How Often Do You Need Expansion Joints in Concrete? | Kaloutas

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How Often Do You Need Expansion Joints in Concrete?

 How Often Do You Need Expansion Joints in Concrete?

At Kaloutas, we know that inte­ri­or and exte­ri­or con­crete floor­ing is expen­sive. For that rea­son, you need to pro­tect your invest­ment from the most com­mon form of dam­age in con­crete: crack­ing. The most pop­u­lar way to pro­tect against ran­dom crack­ing is the instal­la­tion of expan­sion joints. In this post, we’ll talk more about expan­sion joints and answer the ques­tion of how often you need them in your slab of con­crete for opti­mal results.

What to Know About Improv­ing Your Expan­sion Joint Con­crete Slab

What Are Expan­sion Joints?

As con­crete dries, it shrinks and forms to the topog­ra­phy of the ground it was poured on. Some parts of the con­crete shrink more than oth­ers, pulling and stress­ing oth­er parts of the slab. Sim­i­lar­ly, as con­crete expe­ri­ences tem­per­a­ture changes, it expands and con­tracts – some­times more in some parts of the slab com­pared to oth­ers. Expan­sion joints are full-width cuts installed in pro­fes­sion­al con­crete floors and walls that allow the con­crete to expand and con­tract with­out crack­ing ran­dom­ly. These joints iso­late dif­fer­ent parts of the slab so that the whole slab can move with­out strain­ing cer­tain parts more than others. 

In oth­er words, an expan­sion joint gives a con­crete floor some breath­ing room.

How Are Expan­sion Joints Created?

Expan­sion joints are cut depend­ing on the tem­per­a­ture around the con­crete. In hot weath­er, expan­sion joints are usu­al­ly cut with groov­ing tools while the con­crete is still wet. In cool­er weath­er, expan­sion joints can be cut with saws after the con­crete has hard­ened a bit. Expan­sion joints cut through the entire width of the slab and are then filled with some sort of filler (a sealant or com­press­ible material).

Oth­er Kinds of Con­crete Joints

It’s worth men­tion­ing that expan­sion joints are just one of sev­er­al types of floor joints used to mit­i­gate or con­trol cracks in con­crete. The most com­mon type of joint – a con­trol joint (also known as a con­trac­tion joint) – is put into the floor dur­ing the cur­ing process to pre­vent ran­dom crack­ing through­out the floor as it dries.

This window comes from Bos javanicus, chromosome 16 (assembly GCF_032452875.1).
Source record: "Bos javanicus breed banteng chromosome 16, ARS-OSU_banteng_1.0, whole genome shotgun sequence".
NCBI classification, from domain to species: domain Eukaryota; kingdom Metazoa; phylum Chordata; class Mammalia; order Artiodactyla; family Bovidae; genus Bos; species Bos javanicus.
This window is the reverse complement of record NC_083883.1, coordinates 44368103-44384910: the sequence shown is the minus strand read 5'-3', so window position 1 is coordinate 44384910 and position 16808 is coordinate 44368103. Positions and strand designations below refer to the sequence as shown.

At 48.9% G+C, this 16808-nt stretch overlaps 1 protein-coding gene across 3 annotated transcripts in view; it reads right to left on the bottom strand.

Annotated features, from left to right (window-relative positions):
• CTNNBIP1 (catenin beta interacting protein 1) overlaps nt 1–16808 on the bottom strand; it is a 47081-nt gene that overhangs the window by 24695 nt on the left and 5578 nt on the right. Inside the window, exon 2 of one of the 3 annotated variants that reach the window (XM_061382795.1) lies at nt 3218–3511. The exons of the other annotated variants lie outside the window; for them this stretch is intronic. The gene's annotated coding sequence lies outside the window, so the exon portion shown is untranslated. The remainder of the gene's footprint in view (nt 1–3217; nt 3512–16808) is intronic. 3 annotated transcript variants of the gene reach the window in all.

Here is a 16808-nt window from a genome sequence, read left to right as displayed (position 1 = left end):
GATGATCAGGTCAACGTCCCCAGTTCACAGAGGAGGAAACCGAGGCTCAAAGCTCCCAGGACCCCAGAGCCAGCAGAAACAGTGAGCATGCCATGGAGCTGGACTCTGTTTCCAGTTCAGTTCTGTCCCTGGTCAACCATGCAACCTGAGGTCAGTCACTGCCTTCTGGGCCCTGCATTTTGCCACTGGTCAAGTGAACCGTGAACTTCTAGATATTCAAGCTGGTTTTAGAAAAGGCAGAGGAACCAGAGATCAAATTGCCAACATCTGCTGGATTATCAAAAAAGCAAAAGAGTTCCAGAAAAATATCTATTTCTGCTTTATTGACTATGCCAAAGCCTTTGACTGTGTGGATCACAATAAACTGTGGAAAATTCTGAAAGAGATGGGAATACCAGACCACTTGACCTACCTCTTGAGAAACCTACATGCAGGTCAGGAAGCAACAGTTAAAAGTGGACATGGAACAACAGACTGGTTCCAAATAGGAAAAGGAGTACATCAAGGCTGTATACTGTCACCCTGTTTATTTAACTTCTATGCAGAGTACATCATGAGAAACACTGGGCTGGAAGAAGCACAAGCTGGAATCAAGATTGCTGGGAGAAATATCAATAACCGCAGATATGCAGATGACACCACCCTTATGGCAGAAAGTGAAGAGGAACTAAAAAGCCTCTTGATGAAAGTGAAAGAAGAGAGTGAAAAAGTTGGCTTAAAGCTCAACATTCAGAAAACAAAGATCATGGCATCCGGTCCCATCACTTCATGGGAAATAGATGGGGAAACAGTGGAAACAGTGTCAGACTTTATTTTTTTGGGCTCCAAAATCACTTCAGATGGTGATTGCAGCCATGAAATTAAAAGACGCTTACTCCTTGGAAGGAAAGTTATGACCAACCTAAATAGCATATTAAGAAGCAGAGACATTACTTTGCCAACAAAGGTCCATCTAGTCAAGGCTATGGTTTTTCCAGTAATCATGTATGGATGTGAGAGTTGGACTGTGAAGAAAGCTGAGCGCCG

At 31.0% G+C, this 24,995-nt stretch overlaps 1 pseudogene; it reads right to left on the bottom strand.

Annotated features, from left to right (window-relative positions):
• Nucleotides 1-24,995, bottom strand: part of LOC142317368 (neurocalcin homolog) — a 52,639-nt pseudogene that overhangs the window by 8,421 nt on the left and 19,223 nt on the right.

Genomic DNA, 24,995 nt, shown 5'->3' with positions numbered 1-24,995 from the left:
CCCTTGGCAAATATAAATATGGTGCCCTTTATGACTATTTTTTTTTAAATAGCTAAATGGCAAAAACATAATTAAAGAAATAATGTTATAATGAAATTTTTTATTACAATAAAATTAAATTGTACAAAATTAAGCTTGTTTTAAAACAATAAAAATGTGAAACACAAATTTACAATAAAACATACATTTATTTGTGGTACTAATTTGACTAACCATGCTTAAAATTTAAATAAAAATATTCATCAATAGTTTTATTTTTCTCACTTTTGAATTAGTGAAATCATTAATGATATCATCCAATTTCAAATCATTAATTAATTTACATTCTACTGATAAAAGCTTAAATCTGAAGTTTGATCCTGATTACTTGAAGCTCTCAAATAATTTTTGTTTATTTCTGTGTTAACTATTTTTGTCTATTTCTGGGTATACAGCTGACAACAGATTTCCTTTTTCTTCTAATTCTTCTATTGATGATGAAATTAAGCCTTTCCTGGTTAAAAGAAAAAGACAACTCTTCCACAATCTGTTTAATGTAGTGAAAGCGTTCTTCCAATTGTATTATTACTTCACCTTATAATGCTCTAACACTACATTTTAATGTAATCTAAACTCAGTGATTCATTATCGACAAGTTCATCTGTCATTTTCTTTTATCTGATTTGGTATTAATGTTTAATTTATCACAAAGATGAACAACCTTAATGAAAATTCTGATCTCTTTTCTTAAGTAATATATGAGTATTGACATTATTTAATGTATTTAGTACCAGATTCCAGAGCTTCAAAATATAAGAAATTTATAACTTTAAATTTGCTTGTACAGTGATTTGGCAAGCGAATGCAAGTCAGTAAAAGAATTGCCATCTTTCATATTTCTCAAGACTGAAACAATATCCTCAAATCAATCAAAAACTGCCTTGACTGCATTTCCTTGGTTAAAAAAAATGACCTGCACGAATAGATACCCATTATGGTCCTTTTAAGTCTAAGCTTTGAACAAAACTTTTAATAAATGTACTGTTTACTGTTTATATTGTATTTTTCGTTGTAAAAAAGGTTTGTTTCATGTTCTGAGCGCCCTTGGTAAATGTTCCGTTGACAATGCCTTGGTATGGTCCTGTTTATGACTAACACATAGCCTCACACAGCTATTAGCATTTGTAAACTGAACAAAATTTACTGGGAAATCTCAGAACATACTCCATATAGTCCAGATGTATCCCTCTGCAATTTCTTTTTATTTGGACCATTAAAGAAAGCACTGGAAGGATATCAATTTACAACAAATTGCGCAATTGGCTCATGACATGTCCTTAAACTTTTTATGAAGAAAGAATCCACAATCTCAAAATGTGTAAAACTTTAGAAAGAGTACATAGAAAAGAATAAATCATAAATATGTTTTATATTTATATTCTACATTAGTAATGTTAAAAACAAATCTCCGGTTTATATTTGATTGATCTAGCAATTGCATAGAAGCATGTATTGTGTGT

Iso­la­tion joints sep­a­rate a con­crete slab from anoth­er sur­face, like a struc­tur­al beam, wall, or pipe (this is because these oth­er sur­faces shift at dif­fer­ent rates than the slab itself). Cold joints are cre­at­ed to sep­a­rate a new pour of con­crete from an old­er one. 

No mat­ter the joint type, they all require prop­er instal­la­tion and main­te­nance to pro­tect your con­crete floors from crack­ing and to keep the joints func­tion­al. Read our blog, What Are Expan­sion, Con­struc­tion, and Con­trol Joints And Why Are They So Impor­tant?” for more details on dif­fer­ent types of con­crete floor joints.

How Often Do You Need Expan­sion Joints?

The num­ber of expan­sion joints required for a con­crete floor – and the dis­tance between each one – may vary for a num­ber of rea­sons, such as the length and width of your floor slabs. Gen­er­al­ly speak­ing, expan­sion joints should be no far­ther apart than 2 to 3 times (in feet) the total width of the con­crete (in inch­es). So for a 4‑inch thick con­crete slab, expan­sion joints should be no more than 8 to 12 feet apart. They should also be placed around struc­tures that go deep­er than the con­crete slab, such as columns or walls.

How Kaloutas Repairs Expan­sion Joints

At Kaloutas, we can repair your con­crete expan­sion and con­trol joints so that they look bet­ter than ever. Our process fol­lows the fol­low­ing steps:

  • Grind away any uneven­ness in the surface

  • Clear out any chipped coat­ings or debris

  • Use an epoxy and con­crete expan­sion joint filler to recre­ate a smooth, lev­el surface

  • Cut a new joint in the repaired con­crete floor, and fill it with a flex­i­ble joint filler

  • Once the expan­sion joint is repaired, we can also repair or replace the epoxy coat­ing on the sur­round­ing floor – at this point, the floor is safe, attrac­tive, and durable for many years to come

Con­tact Kaloutas

Floor joints are too impor­tant to be neglect­ed. If you need indus­tri­al floor­ing and joints fixed and main­tained, con­tact Kaloutas’ pro­fes­sion­al floor­ing con­trac­tors. We’d love to help you with your project, and can ensure qual­i­ty results!

Kaloutas is an ide­al ven­dor for these needs:

Kaloutas is New Eng­land’s pre­mier con­trac­tor for com­mer­cial & indus­tri­al paint­ing, floor­ing, and relat­ed ser­vices. Estab­lished in 1987, Kaloutas has become a trust­ed resource for gen­er­al con­trac­tors, facil­i­ties man­agers, and build­ing own­ers from Con­necti­cut to Maine. Our team prides itself on high qual­i­ty work­man­ship, jobs done on time & bud­get, and tack­ling com­plex projects that oth­er con­trac­tors don’t have the expe­ri­ence or resources to handle. 

Con­tact us today for a paint­ing or floor­ing esti­mate, or give us a call at 9785321414 to learn more.

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